Many joins can be rewritten as sub queries, and many, not all, sub queries can be rewritten as joins.

Here is the subquery written as a join.

SELECT ra, dec FROM smash_dr1.exposure e
INNER JOIN smash_dr1.object o
        ON e.expnum = o.expnum
INNER JOIN smash_dr1.source s
        ON o.id = s.id
     WHERE s.chi > 17.0;

Here is a subquery that cannot be re-written as a join. (Note the MAX() aggregate function).

SELECT expnum from smash_dr1.source s
 WHERE s.chi = ( SELECT MAX(chi)
                   FROM smash_dr1.source s2 ); Optimizing queries

  • Most of the time, if you reduce the number of rows the query “scans”, you will get your results back faster.

    See the discussion on the LIMIT clause in SQL Basics and Gotchas

  • Instead of SELECT *, select only the specific columns of interest. This is true in general. Instead of selecting 20 columns, select only the ones you need. If you are choosing between two columns to select, pick the one that is smaller in size.

  • If the query JOINs one or more tables, be sure the columns you are joining on are indexed.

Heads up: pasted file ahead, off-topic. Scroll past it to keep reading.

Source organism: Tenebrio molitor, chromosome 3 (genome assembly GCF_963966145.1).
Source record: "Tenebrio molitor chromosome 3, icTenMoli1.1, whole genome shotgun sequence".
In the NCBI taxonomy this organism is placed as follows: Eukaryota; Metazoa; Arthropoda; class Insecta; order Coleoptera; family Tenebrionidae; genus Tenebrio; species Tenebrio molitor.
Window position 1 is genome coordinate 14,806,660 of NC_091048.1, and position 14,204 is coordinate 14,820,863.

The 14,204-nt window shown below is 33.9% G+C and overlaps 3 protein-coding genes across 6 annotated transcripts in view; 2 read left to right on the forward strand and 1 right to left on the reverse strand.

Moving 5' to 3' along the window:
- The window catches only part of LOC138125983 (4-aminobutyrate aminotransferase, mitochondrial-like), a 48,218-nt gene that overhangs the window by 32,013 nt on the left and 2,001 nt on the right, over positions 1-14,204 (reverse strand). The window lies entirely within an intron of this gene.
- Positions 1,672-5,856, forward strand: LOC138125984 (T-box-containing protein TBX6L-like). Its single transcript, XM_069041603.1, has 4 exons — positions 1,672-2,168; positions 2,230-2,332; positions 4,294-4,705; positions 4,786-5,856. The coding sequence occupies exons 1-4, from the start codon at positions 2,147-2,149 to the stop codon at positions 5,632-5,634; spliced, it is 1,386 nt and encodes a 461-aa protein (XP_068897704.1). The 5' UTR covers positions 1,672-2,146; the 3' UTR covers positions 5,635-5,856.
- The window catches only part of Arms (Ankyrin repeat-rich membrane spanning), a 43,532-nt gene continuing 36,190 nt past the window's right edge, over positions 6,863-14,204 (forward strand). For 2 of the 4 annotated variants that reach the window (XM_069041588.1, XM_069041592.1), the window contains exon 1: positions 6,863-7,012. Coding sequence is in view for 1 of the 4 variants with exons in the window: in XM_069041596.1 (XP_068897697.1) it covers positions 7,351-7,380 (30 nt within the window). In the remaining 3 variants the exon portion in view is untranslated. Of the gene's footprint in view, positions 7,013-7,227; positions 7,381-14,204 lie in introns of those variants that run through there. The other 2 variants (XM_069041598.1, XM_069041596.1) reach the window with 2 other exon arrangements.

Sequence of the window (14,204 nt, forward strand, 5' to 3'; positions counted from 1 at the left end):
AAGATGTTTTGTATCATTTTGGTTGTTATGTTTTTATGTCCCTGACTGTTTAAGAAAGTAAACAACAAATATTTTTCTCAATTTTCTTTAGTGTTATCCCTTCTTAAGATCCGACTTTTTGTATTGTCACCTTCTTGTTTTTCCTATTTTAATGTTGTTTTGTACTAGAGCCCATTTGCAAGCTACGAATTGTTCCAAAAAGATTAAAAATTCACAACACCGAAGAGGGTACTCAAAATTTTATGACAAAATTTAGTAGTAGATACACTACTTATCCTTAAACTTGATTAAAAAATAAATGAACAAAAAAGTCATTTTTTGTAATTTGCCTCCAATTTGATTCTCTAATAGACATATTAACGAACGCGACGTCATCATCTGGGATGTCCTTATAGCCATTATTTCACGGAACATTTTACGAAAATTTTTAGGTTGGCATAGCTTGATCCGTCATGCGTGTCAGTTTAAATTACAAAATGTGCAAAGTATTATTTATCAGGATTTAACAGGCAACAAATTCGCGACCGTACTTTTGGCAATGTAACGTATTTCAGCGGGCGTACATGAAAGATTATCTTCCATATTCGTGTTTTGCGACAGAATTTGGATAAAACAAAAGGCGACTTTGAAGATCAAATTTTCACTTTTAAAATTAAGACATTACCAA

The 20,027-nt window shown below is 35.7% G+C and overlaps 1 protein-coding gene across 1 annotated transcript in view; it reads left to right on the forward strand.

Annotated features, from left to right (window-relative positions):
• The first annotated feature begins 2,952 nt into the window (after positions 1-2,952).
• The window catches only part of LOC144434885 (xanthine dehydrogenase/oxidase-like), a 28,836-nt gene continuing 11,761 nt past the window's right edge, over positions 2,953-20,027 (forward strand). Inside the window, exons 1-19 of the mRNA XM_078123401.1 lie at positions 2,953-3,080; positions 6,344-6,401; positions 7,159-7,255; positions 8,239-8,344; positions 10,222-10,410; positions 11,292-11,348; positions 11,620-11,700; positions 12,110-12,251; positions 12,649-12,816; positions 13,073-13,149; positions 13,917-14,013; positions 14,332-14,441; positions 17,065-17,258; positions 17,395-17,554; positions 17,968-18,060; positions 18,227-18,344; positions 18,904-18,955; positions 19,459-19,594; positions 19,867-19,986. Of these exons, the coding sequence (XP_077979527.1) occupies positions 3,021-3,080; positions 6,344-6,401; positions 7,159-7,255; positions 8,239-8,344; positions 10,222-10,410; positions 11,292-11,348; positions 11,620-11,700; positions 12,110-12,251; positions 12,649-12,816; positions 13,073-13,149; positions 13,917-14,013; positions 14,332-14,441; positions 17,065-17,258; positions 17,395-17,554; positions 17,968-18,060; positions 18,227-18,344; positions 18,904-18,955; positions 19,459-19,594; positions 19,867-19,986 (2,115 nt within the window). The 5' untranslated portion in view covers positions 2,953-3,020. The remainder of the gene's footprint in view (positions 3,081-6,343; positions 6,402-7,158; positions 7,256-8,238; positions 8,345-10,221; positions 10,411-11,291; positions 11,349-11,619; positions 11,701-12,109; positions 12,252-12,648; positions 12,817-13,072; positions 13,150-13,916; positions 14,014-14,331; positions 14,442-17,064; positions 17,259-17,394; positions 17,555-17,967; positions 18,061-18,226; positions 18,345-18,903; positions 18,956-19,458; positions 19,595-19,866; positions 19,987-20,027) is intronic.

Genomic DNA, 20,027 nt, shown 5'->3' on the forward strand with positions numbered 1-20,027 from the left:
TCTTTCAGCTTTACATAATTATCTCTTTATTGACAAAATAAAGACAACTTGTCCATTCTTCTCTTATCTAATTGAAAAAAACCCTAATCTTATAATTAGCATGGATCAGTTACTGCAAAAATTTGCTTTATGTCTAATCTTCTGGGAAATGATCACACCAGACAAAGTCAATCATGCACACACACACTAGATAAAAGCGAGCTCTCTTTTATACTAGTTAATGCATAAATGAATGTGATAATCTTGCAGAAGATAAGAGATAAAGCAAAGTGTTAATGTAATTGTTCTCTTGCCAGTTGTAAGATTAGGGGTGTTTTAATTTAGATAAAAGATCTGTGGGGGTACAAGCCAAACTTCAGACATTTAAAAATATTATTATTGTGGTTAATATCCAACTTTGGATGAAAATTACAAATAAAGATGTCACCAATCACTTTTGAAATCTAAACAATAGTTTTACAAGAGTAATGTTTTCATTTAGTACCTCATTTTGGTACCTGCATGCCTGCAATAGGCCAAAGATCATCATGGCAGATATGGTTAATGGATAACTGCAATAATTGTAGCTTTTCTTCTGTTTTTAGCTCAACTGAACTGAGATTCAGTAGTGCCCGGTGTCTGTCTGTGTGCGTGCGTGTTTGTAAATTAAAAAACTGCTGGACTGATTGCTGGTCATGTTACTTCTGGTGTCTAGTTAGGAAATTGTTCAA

To find out if a column is indexed, one way is to lookup the table and see if the column is in bold here Data Lab query webpage

  • To take advantage of indexed columns, be sure to not wrap them in functions such as AVG(), SUM(), or any other function call.

SELECT expnum, fieldid  FROM smash_dr1.exposure e
 WHERE CAST(e.expnum AS INTEGER) > 187566;

Since we put CAST() around e.expnum, even if the expnum column is indexed, it will be slow as the index will be ignored. (This example would not be significant since the exposure table has 5,809 rows–related to the first point above to reduce the number of rows the query scans).

  • When querying an indexed column, if you can add a WHERE clause and you can also query another indexed column mentioned in the WHERE clause, most often the results return more quickly than just using a single indexed column.

Consider the abstracted SELECT.

SELECT <<something>> FROM <<something>> WHERE
<<condition 1>> AND
<<condition 2>> AND
<<condition ...>> AND
<<condition N>>;

The more conditions you can provide on any indexed column, generally the better.

  • Sorting is a relatively expensive operation. If you do not need to order the results, removing the ORDER BY will greatly speed up the results. (GROUP BY also forces a sort.)